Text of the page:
About us

Leading international thinktank and political network

Newsletter

Register for all the latest updates in our regular newsletter

Home Publications Don't Forget The Middle
Don't Forget The Middle

Don't Forget The Middle

Patrick Diamond and Charlie Cadywould

03 July 2017

Download

This paper argues that Labour can win the next general election whenever it comes. However, to secure a decisive parliamentary majority that will sustain a Labour government in office for at least two terms, the Labour party will have to significantly expand its electoral support. Our analysis, based on an exclusive public opinion survey by Populus, indicates there are two political and electoral strategies available to Labour. The first strategy is termed the ‘Bernie Sanders’ approach of continuing to expand Labour’s vote among the professional middle-class; economically precarious younger voters; and the poorest groups on the very lowest incomes. These voters comprised the core of the 2017 Corbyn coalition.

The alternative approach we have labelled the ‘Clem Attlee’ strategy: this approach entails building support for Labour in all social grades and classes, and across the nation. The Attlee strategy means the party has to gain support among the lower and middle income voters who tend to populate ‘Communitarian Britain’, and who are less convinced about Labour’s programme and policy agenda. This voter group is defined by their struggle to ‘make ends meet’: they live on low to middle incomes and make just enough to get by through careful management of their household budget. The 64 parliamentary seats that Labour has to win next time to secure an outright majority are disproportionately populated by these voters, in the C2 social grades, who tend to earn approximately £21,000-34,000 a year. The aim should be not just to sneak past the winning post with ‘one more heave’, but to achieve a significant mandate through which Labour can transform the country for the benefit of the many not the few.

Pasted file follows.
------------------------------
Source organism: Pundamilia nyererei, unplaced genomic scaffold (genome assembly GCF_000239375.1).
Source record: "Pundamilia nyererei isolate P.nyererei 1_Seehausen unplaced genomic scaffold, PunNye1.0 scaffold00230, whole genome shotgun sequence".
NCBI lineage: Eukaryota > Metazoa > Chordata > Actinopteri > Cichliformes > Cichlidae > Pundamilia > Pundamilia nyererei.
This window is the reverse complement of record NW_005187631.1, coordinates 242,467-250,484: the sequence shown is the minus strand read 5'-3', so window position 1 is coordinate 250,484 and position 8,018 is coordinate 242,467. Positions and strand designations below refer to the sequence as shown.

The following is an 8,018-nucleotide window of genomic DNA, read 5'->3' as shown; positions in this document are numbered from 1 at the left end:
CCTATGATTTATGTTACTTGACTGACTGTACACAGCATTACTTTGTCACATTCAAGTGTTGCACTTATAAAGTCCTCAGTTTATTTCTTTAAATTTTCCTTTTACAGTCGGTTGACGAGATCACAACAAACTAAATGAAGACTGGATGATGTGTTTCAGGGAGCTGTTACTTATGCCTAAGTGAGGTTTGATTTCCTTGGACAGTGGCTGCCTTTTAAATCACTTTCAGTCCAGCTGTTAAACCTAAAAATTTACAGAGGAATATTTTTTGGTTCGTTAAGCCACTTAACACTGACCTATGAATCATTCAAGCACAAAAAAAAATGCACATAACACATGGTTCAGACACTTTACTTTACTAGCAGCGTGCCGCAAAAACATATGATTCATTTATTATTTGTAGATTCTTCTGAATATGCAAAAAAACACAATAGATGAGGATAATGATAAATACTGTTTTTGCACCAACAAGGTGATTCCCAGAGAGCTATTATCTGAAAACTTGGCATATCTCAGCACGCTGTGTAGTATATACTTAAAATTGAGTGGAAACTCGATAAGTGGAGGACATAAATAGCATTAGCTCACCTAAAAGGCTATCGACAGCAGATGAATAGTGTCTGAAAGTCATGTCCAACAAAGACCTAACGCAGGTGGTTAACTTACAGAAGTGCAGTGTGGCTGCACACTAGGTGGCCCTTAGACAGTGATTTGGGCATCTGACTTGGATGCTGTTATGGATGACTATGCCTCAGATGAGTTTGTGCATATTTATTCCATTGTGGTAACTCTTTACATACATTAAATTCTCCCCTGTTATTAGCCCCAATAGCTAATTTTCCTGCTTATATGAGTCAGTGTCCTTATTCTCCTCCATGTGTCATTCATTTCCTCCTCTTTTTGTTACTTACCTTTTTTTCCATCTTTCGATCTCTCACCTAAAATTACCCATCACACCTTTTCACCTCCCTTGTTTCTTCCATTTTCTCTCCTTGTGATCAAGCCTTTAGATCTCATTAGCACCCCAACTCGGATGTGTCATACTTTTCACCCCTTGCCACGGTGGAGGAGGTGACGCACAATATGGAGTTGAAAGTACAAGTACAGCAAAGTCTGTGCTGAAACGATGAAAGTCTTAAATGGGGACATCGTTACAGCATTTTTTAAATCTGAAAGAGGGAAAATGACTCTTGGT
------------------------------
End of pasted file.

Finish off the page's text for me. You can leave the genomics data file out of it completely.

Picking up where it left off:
This short paper is being published in tandem with a second Policy Network paper: The Broad Church. Taken together, the papers help to frame the thinking behind our new Policy Network work stream: the Next Progressive Project for Britain, chaired by Professor Andrew Gamble. The aim of the project is to be the focal point for working towards a popular and credible platform to enable Labour and the broader centre left to build on the 2017 result and deliver a new progressive majority for Britain.

 


 

About the authors:

Patrick Diamond is co-chair of Policy Network. He is lecturer in Public Policy at Queen Mary, University of London, Gwilym Gibbon fellow at Nuffield College, Oxford, and a visiting fellow in the Department of Politics at the University of Oxford.

Charlie Cadywould is a researcher at Policy Network, leading its work on the future of the left. Prior to joining, he was a researcher at Demos, authoring numerous reports on social and economic policy, as well as various analyses of public opinion and voting behaviour. He holds a BA in social and political sciences from the University of Cambridge and an MSc in public policy from University College London.

Share this page

Search Posts

search form
  • Keyword
  • Title
  • Author
  • Date posted
  • Type